The Accu-Ranger Sabot ML reticle has the same estimation range as the Hunter reticle (200-600 yards) and is designed for muzzleloaders and shotguns. However, its aiming points for bullet drop compensation are calibrated at distances of 150, 200, 250 and 300. Center crosshair is zeroed at 100 yards.

The Sabot ML reticle can be used with cartridges of most velocities. At high magnification settings this reticle works fine with 45 caliber plastic tipped bullets (250 grain, 2200 fps).

The Accu-Ranger Sabot ML reticle is available in the Redfield Revenge 3-9×42.

The Accu-Ranger Varmint reticle has an 8″ bracket for prairie dogs as well as 16″ and 25″ brackets. This reticle works well with the most flat shooting cartridges with velocities of 3100-4000 fps. The Varmint reticle is universal. You can use it either for varmint or big game hunting.

The Accu-Ranger Varmint reticle allows you to estimate the distance and hold over for the bullet drop at a distance of up to 600 yards. This reticle is designed to be used with the following cartridges: .300 Win Mag., 7mm Rem Mag, .270 Weatherby, .270 WSM, .270 Win, .25-06 Rem, .243 Win, .223 WSSM, .223 Swift, .220 Swift, .22-250 Rem, .222 Rem, .223 Rem, and .17 Rem.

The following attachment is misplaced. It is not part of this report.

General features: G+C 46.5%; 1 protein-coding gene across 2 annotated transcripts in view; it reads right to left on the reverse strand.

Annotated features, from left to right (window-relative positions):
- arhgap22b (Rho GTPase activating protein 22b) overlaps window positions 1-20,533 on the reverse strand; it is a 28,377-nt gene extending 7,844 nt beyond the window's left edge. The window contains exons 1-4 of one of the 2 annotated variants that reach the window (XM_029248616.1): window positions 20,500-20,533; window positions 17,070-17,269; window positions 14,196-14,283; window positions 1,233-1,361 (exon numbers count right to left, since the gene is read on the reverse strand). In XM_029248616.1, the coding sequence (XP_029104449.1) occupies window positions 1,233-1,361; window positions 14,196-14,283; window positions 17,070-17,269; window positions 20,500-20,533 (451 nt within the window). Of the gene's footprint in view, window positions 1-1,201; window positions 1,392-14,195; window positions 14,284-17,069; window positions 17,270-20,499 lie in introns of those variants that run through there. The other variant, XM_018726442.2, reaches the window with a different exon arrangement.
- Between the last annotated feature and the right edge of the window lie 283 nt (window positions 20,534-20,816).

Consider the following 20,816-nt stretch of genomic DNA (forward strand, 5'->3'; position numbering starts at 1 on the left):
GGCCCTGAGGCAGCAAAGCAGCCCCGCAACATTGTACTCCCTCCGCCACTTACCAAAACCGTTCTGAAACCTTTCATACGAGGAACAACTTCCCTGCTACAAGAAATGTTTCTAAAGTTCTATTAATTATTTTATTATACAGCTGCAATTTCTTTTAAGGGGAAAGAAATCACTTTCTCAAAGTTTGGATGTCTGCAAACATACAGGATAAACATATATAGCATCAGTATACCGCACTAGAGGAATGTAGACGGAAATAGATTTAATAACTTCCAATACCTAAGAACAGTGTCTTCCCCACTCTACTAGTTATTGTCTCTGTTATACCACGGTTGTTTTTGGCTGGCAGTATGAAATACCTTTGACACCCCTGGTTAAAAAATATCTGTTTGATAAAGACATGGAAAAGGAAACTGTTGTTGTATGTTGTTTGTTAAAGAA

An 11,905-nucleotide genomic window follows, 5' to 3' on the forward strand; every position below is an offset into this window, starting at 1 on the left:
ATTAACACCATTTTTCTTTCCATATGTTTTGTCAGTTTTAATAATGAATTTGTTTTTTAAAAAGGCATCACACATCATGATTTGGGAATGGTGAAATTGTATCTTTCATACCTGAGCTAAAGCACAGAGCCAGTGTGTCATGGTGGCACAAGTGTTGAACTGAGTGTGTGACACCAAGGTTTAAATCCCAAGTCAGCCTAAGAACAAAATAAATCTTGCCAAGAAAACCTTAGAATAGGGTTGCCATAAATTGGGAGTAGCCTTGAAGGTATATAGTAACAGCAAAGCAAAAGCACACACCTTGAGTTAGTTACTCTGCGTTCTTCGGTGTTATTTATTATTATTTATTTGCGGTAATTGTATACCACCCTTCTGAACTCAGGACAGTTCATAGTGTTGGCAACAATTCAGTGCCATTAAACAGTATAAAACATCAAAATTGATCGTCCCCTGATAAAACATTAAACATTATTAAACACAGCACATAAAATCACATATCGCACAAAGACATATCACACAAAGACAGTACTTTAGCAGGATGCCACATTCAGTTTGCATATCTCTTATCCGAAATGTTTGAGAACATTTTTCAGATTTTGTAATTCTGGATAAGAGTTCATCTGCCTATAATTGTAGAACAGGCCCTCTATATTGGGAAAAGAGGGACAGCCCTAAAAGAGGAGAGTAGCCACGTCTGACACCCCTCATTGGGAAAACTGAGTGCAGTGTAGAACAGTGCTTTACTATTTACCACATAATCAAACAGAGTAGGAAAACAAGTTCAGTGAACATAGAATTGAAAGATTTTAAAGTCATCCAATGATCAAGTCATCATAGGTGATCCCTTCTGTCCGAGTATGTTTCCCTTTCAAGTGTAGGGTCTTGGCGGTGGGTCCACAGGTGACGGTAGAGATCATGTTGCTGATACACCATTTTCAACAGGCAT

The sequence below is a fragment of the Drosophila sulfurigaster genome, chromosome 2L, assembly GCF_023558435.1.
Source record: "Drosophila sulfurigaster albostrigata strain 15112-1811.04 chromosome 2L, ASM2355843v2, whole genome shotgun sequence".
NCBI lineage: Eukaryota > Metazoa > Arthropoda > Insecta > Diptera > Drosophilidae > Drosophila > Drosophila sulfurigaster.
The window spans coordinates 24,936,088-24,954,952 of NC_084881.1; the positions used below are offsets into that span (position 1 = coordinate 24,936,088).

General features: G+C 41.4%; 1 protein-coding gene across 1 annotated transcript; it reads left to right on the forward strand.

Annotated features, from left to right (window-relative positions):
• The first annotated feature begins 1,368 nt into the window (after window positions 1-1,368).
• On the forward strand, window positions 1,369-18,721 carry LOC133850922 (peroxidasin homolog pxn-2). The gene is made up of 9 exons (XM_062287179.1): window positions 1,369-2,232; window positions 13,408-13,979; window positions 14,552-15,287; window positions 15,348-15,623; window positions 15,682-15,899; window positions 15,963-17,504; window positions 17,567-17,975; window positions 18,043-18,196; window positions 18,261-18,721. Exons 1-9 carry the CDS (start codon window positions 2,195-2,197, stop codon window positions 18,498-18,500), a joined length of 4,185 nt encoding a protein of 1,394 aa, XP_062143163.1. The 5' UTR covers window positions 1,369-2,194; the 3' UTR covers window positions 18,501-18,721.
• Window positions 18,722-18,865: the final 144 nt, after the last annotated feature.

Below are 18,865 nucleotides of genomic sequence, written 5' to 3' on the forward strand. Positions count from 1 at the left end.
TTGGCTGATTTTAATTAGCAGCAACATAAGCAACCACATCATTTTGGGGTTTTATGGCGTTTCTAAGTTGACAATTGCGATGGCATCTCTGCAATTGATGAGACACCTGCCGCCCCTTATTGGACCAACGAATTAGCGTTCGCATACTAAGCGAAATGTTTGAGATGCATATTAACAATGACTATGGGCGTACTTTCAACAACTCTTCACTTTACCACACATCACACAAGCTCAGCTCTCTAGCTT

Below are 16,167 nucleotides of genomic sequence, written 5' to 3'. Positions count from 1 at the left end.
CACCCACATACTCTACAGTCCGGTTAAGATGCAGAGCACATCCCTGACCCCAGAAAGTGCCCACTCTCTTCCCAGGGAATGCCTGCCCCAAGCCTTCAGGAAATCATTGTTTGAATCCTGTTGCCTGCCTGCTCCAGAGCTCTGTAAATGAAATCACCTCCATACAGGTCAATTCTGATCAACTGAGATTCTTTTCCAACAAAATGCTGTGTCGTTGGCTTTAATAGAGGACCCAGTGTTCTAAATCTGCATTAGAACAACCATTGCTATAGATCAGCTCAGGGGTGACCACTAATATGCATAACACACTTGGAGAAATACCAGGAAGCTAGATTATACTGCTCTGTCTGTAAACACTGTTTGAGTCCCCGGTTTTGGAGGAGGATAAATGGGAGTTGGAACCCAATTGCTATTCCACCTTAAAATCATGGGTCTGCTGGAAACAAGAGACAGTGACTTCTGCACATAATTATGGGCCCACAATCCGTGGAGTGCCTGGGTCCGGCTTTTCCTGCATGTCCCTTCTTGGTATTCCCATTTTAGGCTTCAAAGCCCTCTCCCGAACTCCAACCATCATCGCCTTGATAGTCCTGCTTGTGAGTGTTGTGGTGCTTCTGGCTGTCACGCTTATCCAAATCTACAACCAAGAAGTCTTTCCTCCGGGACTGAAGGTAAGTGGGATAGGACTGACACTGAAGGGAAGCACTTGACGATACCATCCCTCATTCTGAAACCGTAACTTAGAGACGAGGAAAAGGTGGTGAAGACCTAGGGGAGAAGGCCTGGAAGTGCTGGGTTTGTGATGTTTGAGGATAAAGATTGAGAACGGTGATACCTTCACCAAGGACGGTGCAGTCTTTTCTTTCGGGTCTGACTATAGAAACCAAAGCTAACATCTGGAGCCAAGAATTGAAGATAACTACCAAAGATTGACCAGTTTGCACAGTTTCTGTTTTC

The Varmint reticle comes with the Redfield Revenge 4-12×42 and the Revenge 6-18×40.

The only drawback with the Accu-Ranger reticles is that they are designed to work for particular animals. However, they can also be used for similar-sized objects. If you are hunting prairie dogs, deer, elk or coyotes, you will usually find that Redfield Revenge scopes are just right for you. At a price range of $139.99 – $249.99, these scopes that have range estimation ability and bullet drop compensating reticles are a very good deal indeed.

Source by Vitalii Gorbatskyi